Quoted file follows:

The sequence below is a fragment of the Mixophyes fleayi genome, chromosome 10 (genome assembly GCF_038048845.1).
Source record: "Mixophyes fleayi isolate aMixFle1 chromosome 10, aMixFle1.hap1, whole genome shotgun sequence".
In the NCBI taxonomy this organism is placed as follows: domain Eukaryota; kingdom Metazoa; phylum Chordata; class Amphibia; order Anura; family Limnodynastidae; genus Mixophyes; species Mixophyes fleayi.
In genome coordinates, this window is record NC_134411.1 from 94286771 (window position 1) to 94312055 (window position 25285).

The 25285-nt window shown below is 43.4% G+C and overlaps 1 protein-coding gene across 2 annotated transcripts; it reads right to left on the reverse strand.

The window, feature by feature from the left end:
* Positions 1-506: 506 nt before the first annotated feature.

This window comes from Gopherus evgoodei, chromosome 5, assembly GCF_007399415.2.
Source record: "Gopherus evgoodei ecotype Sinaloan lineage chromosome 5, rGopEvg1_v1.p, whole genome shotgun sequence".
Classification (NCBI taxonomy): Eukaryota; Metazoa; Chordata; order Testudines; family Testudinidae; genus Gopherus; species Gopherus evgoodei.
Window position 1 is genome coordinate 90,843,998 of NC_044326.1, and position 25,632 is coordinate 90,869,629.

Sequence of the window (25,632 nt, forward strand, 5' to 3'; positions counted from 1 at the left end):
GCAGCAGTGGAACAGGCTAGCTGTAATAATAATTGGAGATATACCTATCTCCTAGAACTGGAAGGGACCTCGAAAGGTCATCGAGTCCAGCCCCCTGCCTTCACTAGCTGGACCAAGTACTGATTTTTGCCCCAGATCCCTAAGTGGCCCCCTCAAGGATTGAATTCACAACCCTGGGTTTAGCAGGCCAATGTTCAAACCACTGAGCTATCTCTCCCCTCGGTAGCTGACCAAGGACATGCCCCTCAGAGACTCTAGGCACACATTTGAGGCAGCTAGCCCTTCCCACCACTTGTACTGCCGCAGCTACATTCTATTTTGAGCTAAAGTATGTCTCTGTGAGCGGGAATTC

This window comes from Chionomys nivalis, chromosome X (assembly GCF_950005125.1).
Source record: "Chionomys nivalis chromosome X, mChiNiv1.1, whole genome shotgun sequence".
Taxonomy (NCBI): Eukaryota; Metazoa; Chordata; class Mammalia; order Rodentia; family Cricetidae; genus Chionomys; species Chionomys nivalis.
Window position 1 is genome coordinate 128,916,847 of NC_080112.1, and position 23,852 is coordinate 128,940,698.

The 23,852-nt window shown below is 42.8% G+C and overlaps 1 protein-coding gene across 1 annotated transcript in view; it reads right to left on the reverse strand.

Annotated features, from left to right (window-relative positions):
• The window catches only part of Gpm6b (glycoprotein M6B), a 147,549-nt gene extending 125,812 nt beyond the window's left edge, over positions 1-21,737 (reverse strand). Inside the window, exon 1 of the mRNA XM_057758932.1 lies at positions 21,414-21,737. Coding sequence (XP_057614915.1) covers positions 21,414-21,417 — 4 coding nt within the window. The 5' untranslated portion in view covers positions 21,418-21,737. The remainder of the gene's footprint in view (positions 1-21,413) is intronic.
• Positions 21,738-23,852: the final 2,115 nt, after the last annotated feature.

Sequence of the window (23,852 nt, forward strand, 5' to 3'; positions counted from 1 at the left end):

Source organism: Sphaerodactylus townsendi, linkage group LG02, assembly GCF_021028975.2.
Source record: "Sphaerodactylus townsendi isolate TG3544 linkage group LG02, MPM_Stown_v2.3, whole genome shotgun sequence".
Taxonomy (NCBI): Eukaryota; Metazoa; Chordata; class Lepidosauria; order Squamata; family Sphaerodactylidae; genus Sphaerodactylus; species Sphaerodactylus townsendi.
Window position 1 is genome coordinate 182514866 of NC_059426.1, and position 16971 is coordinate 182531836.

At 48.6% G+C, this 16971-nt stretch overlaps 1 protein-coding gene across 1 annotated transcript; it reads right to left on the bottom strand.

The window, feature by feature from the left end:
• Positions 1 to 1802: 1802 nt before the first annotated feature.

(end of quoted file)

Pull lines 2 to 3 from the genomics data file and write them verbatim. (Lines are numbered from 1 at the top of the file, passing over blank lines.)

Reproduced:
Source record: "Mixophyes fleayi isolate aMixFle1 chromosome 10, aMixFle1.hap1, whole genome shotgun sequence".
In the NCBI taxonomy this organism is placed as follows: domain Eukaryota; kingdom Metazoa; phylum Chordata; class Amphibia; order Anura; family Limnodynastidae; genus Mixophyes; species Mixophyes fleayi.